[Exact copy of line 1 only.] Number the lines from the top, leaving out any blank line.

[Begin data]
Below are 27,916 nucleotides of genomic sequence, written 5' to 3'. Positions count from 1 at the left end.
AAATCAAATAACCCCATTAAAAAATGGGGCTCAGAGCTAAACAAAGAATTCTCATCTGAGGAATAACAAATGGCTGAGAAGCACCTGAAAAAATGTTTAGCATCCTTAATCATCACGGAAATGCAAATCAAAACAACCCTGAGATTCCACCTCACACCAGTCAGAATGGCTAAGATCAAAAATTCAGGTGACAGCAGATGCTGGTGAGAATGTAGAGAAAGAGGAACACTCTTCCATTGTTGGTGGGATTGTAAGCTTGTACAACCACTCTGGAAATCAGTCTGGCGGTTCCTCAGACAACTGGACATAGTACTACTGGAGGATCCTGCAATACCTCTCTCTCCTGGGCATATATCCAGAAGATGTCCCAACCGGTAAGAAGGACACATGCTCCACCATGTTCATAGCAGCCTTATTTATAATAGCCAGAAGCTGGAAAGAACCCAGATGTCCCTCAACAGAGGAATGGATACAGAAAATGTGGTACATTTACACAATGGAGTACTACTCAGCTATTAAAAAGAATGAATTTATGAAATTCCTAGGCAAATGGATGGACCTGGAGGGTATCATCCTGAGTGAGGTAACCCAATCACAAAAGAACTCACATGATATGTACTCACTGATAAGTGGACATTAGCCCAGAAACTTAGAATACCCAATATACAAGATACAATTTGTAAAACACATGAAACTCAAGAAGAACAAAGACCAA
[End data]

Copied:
Below are 27,916 nucleotides of genomic sequence, written 5' to 3'. Positions count from 1 at the left end.